The Group welcomes Dr. Xuejin Yang as a new postdoctoral researcher!
The Materials Science and Engineering Department has appointed AJ as an affiliate faculty member. We’re looking forward to exciting interdisciplinary work and interdepartmental activities.
Production of objects with varied mechanical properties is challenging for current manufacturing methods. Additive manufacturing could make these multimaterial objects possible, but methods able to achieve multimaterial control along all three axes of printing are limited. Here we report a multi-wavelength method of vat photopolymerization that provides chemoselective wavelength-control over material composition utilizing multimaterial actinic spatial control (MASC) during additive manufacturing. The multicomponent photoresins include acrylate- and epoxide-based monomers with corresponding radical and cationic initiators. Under long wavelength (visible) irradiation, preferential curing of acrylate components is observed. Under short wavelength (UV) irradiation, a combination of acrylate and epoxide components are incorporated. This enables production of multimaterial parts containing stiff epoxide networks contrasted against soft hydrogels and organogels. Variation in MASC formulation drastically changes the mechanical properties of printed samples. Samples printed using different MASC formulations have spatially-controlled chemical heterogeneity, mechanical anisotropy, and spatially-controlled swelling that facilitates 4D printing.
This paper is our initial demonstration of multimaterial vat photopolymerization using “a chemist’s bottom-up approach.” We look forward to expanding the materials scope, chemical space, and collaborative efforts on this program. Here is a link …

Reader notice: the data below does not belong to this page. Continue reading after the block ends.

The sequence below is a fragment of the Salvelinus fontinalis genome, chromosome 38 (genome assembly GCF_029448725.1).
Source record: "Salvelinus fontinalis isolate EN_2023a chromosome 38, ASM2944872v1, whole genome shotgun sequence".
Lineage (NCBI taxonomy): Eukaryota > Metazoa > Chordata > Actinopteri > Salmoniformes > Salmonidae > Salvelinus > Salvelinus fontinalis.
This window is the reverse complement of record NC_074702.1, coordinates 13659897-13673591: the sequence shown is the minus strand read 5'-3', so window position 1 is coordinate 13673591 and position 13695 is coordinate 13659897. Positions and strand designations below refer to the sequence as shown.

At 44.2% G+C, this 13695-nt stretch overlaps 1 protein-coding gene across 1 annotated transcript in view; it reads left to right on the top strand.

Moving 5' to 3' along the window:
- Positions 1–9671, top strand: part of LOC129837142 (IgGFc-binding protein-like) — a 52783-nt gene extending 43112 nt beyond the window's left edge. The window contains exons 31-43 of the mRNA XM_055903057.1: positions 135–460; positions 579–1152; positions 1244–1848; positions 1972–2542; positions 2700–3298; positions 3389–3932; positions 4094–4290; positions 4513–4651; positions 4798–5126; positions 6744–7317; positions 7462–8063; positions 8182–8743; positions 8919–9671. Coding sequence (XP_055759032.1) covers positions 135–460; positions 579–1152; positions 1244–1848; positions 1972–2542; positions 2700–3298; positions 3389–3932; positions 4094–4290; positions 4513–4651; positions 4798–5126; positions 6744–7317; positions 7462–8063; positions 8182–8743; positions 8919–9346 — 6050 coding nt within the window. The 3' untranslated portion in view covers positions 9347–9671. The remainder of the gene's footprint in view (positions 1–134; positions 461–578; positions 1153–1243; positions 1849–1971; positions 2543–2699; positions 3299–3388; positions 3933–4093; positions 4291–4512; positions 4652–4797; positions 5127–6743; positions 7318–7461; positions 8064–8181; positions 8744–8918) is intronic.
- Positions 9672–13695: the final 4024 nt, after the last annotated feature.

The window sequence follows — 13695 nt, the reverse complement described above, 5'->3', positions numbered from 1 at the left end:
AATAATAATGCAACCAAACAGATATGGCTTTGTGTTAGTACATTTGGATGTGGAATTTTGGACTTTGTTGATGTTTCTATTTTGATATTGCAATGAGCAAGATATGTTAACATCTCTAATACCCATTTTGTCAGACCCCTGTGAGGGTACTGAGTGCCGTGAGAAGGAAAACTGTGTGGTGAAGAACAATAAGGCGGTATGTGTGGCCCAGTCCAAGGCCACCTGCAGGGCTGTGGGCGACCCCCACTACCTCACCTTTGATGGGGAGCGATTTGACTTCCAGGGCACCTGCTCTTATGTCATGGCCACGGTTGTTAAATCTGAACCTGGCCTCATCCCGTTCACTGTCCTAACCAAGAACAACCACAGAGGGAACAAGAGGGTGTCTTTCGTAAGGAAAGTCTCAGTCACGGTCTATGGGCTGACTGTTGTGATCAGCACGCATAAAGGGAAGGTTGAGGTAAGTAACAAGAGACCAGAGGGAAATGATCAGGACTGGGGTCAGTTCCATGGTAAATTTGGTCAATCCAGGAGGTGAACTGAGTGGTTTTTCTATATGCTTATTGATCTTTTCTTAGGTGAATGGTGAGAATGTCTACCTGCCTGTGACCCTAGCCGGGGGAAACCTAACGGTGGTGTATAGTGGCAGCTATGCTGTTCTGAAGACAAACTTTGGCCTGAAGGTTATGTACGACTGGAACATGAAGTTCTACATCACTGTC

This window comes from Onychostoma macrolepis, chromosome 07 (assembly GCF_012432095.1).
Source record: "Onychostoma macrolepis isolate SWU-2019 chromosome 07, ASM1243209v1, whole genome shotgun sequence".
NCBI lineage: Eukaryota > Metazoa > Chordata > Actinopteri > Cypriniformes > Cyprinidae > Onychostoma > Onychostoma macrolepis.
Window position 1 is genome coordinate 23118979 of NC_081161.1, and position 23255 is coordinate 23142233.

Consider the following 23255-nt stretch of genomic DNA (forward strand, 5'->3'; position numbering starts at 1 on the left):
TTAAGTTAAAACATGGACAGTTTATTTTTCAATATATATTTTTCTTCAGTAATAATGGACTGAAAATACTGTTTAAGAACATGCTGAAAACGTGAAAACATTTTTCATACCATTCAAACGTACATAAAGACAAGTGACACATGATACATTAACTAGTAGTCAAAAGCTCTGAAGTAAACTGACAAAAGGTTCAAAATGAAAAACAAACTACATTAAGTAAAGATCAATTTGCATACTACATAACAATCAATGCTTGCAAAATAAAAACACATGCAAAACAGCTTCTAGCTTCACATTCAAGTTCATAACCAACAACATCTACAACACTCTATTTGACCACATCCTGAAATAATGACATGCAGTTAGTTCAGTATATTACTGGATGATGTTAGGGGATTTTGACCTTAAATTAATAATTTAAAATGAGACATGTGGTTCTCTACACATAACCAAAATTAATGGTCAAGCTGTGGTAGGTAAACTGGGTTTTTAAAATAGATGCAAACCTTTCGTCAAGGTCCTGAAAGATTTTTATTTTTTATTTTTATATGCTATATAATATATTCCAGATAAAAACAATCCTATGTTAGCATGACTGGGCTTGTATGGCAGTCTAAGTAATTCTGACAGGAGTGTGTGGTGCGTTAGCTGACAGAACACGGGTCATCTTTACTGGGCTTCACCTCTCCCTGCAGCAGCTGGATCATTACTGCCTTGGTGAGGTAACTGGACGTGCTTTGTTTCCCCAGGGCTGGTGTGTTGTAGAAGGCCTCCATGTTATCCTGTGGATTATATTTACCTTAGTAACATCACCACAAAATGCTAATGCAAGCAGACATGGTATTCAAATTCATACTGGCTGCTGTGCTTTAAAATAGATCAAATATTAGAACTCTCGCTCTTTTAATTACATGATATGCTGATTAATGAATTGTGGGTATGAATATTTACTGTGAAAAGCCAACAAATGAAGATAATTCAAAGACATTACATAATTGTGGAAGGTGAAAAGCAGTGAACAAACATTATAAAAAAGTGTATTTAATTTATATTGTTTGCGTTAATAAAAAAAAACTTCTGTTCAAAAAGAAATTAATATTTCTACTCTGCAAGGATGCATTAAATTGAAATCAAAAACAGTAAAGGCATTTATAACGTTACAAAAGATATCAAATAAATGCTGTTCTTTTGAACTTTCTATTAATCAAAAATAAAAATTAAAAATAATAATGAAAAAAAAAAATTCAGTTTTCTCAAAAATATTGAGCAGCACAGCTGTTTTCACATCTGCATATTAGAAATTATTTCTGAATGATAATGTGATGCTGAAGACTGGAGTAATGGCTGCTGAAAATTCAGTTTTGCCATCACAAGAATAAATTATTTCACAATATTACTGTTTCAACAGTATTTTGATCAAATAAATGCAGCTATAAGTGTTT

The Chemical and Biological Engineering Department has appointed AJ as an affiliate faculty member. We’re looking forward to exciting interdisciplinary work and interdepartmental activities.
Congrats to Daniel Lee and Tori Kensy! Their work, in collaboration with Prof. Brian Long and Christopher Maroon (each at UT-Knoxville), was just accepted for publication in Angewandte Chemie. This paper describes the mechanochemical conversion …
Herein we report the discovery of the intrinsic mechanochemical reactivity of vinyl-addition polynorbornene (VA-PNB), which has strained bicyclic ring repeat units along the polymer backbone. VA-PNBs with three different side chains were found to undergo ring-opening olefination upon sonication in dilute solutions. The sonicated polymers exhibited spectroscopic signatures consistent with conversion of the bicyclic norbornane repeat units to the ring-open isomer typical of polynorbornene made by ring-opening metathesis polymerization (ROMP-PNB). Thermal analysis and evaluation of chain scission kinetics suggest that sonication of VA-PNB results in chain segments containing a statistical mixture of vinyl-added and ROMP-type repeat units.